Posted by on July 18, 2018

Can Editing Software Replace a Flesh and Blood Editor?


Train Platform Signs. Credit: Dan Gold.

As we’ve said before, everyone needs an editor, from high school students to Pulitzer Prize winners. Why? Because very few writers can successfully edit their own work. It doesn’t matter how good they are. If you’re looking at something you wrote, you’re often too close to it, too familiar to see all of its flaws. And the more you read something, the more likely you are to miss mistakes.

Technology is making everything easier, more accessible, and more affordable. So much so, many industries and companies are automating processes and tasks previously performed by human beings. Ask anyone on the street if they’re worried about losing their job to a robot or a computer, and you’ll discover that this fear is fairly common and not unfounded.

Copyediting doesn’t seem safe from this technological revolution as copyediting software is now ubiquitous. There is a cadre of free and paid editing software available to anyone and everyone with a computer and a WiFi connection. But can editing software replace a flesh and blood human editor (if you could call us human)? The short answer is, not really. But that doesn’t mean editing programs don’t have their place.

Pros:

It’s cheaper.

With copyeditors clocking in at anywhere from $30 to $60 an hour, editing software is a good option for those who can’t afford to hire an editor. In fact, most programs offer both free and pro versions, which provides access to helpful tools to those with different financial constraints. Here’s a sample of prices from popular editing programs.

      • ProWritingAid: Free Version or $50/year with discounts for buying more than one year at a time.

Even at the expensive end, copyediting software is more affordable than hiring an editor. This is great if you’re on a budget, if you’re a student, or you just need an edit slightly more hefty than what your text editor can provide but not as hefty as what a human editor would offer.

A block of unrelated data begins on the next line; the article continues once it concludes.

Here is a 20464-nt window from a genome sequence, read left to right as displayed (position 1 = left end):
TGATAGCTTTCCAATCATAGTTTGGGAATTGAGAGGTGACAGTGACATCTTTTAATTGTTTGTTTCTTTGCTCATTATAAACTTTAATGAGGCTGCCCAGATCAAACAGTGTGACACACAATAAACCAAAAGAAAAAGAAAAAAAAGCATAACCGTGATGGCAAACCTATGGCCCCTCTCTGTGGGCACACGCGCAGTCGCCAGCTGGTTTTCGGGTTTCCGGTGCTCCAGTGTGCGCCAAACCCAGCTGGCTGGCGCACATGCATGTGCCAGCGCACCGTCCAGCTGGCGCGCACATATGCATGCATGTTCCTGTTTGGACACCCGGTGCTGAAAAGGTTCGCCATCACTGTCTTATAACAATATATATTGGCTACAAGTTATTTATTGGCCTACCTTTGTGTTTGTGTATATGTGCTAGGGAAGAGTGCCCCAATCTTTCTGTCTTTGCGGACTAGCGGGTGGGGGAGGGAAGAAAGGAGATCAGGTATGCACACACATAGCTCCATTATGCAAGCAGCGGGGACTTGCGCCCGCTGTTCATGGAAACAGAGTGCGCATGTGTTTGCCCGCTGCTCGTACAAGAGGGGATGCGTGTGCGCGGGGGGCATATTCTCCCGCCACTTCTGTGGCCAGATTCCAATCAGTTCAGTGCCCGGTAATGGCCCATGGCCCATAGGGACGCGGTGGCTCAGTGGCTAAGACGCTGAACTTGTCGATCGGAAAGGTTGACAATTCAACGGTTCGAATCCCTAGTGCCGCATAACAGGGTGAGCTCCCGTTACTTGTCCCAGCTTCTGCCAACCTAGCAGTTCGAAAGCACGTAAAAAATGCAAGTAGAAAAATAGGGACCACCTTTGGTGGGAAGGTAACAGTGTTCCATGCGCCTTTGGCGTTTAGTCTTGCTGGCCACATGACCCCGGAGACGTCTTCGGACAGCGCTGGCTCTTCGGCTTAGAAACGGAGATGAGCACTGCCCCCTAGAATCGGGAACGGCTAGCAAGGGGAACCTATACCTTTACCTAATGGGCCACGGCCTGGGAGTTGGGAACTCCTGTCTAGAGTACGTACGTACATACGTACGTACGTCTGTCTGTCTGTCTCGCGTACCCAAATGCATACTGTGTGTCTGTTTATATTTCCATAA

It can be quicker.

When you hire an editor, you’re likely not their only client. While they will usually work with your schedule, you also have to work with theirs. Like hiring any professional, you give up control during the editing process. This can be nerve-wracking, especially if you’re working on an important project or academic paper.

With editing software, you can just pop your text into the program and you’re off to the races.

We use the word can here because it isn’t guaranteed to be quicker. If you agonize over every suggested correction (as some of us have been known to do), then it may actually take longer!

Cons:

These programs are not perfect.

While copyediting programs can certainly catch the lion’s share of spelling and grammar mistakes, they can’t catch everything. It can be easy to assume that computer software would be more accurate than a human, but software is only as good as the people who make it.

I have personally used several editing programs and each of them was helpful overall, but they have never caught or fixed everything. This sometimes has to do with where the program was created. For example, ProWritingAid is headquartered in England. The software itself is great, but if you write in U.S. English, it may surprise you with suggestions for non-standard U.S. English grammar.

They can’t really help with the squishier aspects of writing, like tone, cadence, and style.

Even grammar can fall into this category, as grammar is much more subjective than most high school English teachers let on. Correct spellings and “correct” grammar is just one aspect of good writing. For example, some copyediting programs give suggestions for readability—using tests like Flesch Reading Ease, Coleman-Liau, and Flesch-Kincaid Grade—but readability is incredibly subjective. If you’re writing a PhD-level dissertation, your required readability is going to be much different from someone who’s writing a children’s book.

Tone. Voice. Cadence. Style. Story. Clarity of Ideas. These are all editing areas that are still best tackled by a human editor.

Conclusion:

Copyediting programs can be a real lifesaver. They’re cheap, they’re quick, and most provide a decent spelling and grammar edit. This type of software is useful and definitely has a place in the writing and editing realm. But human editors are the only editors capable of providing expertise and guidance when it comes to story development, clarity of ideas, flow, and other “soft” editing aspects, that is until we reach the singularity. In which case, all bets are off.